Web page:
People's opinions on issues are influenced by a variety of factors in their lives, including their background, upbringing, and experience. Policy makers often try to identify the views of their constituents on issues because knowing them is an invaluable tool in a representative democracy. Policy makers get a better idea of what people want them to do when those people express their opinions on policy issues, which they can do by a range of activities, from writing government officials to taking part in demonstrations. There are also many ways to collect public opinion, including town halls, focus groups, and polling. Polls are an essential tool to public officials, who use them to assess where the public as a whole and specific demographic groups stand on issues and on their own job performance. The way polls are designed can sometimes determine their quality, with random sampling and neutrally constructed questions providing the most reliable results.
At A Glance
- Public opinion in a democracy can influence government actions and priorities—and the views and actions of individual politicians.
- People can express their opinions through polls, letter writing, e-mail and social media messages and responses, and participation in town halls and other public events such as demonstrations or marches.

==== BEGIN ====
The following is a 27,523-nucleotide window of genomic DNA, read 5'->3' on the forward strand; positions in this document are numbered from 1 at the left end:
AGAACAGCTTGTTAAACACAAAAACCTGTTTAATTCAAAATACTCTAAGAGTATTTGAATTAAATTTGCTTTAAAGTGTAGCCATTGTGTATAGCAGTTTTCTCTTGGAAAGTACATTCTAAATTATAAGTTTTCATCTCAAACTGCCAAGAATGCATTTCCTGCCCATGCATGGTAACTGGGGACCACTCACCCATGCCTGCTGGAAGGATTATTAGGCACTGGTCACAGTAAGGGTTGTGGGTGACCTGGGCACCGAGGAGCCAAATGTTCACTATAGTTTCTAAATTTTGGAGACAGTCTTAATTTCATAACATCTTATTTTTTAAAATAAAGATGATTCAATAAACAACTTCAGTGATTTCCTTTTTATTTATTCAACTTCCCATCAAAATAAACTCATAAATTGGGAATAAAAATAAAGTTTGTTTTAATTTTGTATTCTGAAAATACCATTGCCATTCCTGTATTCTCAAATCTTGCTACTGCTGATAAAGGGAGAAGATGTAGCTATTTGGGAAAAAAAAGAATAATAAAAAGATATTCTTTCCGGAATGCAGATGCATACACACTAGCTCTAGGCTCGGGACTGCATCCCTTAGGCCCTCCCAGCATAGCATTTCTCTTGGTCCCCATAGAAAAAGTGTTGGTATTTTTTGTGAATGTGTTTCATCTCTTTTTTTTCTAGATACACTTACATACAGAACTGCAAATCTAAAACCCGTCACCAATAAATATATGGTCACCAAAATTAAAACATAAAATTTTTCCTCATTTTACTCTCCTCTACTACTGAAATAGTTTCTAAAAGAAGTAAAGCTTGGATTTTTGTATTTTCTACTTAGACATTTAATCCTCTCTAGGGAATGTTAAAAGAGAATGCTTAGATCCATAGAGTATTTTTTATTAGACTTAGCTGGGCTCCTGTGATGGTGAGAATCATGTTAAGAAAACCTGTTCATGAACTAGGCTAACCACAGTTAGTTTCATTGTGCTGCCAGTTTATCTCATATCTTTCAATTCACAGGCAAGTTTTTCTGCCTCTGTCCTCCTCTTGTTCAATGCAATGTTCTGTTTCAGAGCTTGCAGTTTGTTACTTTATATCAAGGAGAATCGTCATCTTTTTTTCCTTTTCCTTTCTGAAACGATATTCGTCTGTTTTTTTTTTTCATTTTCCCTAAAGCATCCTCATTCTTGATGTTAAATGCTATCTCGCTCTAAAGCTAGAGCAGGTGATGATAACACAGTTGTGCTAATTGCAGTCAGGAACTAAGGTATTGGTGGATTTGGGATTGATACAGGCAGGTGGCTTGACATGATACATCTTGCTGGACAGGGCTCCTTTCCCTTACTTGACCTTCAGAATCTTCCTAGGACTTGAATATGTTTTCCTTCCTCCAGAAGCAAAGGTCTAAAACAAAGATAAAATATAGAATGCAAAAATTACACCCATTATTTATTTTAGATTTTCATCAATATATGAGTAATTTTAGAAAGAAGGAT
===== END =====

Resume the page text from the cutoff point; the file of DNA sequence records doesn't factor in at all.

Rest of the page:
- A person's political opinions are affected by gender, race, ethnicity, age, family, religion, education, career, region, social groups, the media, and major national events.
- Formal polls require carefully sampling a representative segment of the desired population to produce a statistically meaningful measure of public opinion on issues and public individuals. Each poll has a margin of error that suggests how accurately its results reflect the population as a whole.
Polls must be carefully designed to be useful. The method used to contact respondents, the timing of the poll, the content and structure of questions, and the problem of inaccurate responses can all cloud the validity of poll results.
- Political candidates, officeholders, political parties, news organizations, and polling organizations all use polls and focus groups to identify voters' perception of key issues and office holders or candidates. Analysts use demographic poll data such as age, gender, race, and ethnicity to analyze poll results.